Album Review: All Get Out-The Season

All Get Out’s debut full length The Season has been years in the making.  To fans, it has been a myth, a rumor and something that has been much anticipated.  The band went from playing hundreds of shows in 2008, 2009, and 2010 to regional one off dates for much of 2011.  They had started to become a staple at SXSW, but in 2011 were absent.  They rode hard their first, much beloved Spitting EP, and then re-released it as self titled on Favorite Gentlemen Records.  Self titled records are saved for when a band finds its true sound.  Had All Get Out found it’s true sound before it ever released a full length?

There are more questions surrounding this record than there are visible answers.  Recorded in the heart of Winter in early 2010, the album features some songs that were fresh at the time and others that had become familiar fan favorites over the years.

The Season opens up with the pedal to the floor with “My Friends.”  A song that All Get Out has opened up with at live shows consistently over the years.  Only 10 seconds into the album we have our first “Wooh”, and you think you are in for a fast ride.  What you don’t expect are the horns and organ that seemingly come out of nowhere to the forefront from a band that is better known for loud guitars and grungy distortion.  Years ago we labeled them as “Southern Grunge” based more on their live performance, but this album takes All Get Out to a new more polished sound.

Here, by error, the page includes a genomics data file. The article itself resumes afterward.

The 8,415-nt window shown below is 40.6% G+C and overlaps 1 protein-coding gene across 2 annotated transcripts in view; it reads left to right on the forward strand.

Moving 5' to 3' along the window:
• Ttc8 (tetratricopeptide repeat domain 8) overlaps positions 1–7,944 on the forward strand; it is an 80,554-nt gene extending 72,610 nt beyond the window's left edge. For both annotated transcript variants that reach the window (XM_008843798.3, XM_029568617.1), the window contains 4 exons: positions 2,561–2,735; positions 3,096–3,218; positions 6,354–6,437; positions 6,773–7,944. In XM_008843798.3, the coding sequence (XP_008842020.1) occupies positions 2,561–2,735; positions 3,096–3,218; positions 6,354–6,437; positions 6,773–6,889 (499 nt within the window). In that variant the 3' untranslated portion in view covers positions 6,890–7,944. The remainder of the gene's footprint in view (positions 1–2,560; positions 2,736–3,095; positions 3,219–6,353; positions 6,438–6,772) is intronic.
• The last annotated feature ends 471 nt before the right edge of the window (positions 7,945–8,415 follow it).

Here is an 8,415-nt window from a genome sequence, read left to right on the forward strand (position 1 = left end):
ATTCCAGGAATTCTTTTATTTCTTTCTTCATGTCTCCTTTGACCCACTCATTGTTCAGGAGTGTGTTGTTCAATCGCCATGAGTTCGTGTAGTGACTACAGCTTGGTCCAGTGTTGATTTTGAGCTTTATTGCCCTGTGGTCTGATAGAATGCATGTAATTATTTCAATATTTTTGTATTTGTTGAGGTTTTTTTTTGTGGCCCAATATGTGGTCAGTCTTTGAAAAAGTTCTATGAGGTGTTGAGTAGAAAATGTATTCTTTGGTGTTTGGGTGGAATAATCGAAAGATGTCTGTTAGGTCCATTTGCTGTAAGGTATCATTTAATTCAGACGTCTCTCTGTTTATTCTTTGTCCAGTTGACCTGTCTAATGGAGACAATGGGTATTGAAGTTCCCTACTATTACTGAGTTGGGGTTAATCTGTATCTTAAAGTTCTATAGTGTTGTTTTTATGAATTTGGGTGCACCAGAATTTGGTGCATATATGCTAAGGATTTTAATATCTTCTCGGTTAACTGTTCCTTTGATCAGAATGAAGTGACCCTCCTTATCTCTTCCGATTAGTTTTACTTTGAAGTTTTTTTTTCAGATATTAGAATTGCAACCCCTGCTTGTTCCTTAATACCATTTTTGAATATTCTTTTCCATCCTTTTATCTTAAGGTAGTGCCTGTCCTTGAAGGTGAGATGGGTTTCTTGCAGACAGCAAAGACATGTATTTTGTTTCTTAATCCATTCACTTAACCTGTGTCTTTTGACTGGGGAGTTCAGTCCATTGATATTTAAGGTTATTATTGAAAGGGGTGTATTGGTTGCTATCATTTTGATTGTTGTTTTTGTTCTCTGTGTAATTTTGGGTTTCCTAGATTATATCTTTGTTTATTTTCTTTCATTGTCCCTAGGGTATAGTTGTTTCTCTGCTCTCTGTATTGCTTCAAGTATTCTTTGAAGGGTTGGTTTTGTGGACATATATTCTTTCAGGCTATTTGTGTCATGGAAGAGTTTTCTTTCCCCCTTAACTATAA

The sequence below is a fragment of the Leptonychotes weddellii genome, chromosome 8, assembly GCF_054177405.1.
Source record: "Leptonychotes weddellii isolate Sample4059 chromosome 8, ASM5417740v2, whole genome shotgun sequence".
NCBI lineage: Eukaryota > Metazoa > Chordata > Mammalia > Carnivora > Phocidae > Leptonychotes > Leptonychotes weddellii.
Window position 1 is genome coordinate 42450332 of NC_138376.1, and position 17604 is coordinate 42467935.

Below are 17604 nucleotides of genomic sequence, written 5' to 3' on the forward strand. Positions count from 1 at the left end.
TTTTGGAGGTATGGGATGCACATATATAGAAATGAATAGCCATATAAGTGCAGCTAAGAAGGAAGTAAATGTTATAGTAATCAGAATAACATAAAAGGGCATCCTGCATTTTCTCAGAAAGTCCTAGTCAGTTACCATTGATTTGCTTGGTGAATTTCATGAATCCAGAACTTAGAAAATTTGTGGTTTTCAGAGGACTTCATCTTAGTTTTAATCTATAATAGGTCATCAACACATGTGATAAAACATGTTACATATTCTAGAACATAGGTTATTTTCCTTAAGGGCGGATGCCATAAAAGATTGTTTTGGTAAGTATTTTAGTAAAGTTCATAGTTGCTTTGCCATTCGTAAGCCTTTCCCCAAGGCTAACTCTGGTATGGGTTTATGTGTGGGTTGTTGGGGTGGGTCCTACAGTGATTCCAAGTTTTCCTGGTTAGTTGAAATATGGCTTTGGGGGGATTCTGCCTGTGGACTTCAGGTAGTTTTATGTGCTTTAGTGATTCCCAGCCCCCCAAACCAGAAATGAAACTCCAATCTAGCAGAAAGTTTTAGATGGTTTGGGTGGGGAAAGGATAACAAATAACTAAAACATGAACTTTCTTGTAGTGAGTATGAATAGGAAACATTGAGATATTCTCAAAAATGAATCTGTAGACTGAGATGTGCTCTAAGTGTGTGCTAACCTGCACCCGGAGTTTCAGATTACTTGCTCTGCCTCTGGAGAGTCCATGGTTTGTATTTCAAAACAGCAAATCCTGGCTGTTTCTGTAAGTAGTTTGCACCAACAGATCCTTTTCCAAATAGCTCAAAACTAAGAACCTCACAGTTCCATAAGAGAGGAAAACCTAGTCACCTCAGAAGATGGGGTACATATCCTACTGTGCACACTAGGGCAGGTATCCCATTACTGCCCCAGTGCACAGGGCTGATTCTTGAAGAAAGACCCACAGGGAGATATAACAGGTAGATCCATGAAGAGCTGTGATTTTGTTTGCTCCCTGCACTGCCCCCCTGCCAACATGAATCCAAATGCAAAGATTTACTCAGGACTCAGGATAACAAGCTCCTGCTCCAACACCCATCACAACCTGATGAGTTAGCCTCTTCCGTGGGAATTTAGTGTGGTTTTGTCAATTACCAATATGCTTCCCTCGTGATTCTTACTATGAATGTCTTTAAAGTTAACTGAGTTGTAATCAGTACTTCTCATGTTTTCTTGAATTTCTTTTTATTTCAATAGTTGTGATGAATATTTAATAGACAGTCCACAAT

Songs like “Lucky Bastard” and “The Season” are sure fan pleasers, but take a backseat to three songs.  “Son of Mine”, “Let Me Go” and “Come and Gone” are a three part personal story that have been in waiting for Nathan Hussey’s first full length for years. Performed live, “Let Me Go” brings crowded rooms to an eery silence. Those chills have finally been captured masterfully on record, something that wasn’t easy to do.

The Season is proof of versatility.  A band known for leaving a trail of spit, broken guitars, and cymbals in its’ wake have made a beautiful record. The Smashing Pumpkinsesque “Tonight, Tonight” outro to “Come and Gone” is not only a precious gift from Kopecky Family Band, but a soft fade to an album that opened with aggression and is sprinkled with angst.

Is the “back 9” finally here?  Only time will tell, but now you have the tools to make it happen.

All Get Out will release their record this Saturday, September 24 at New Brookland Tavern.



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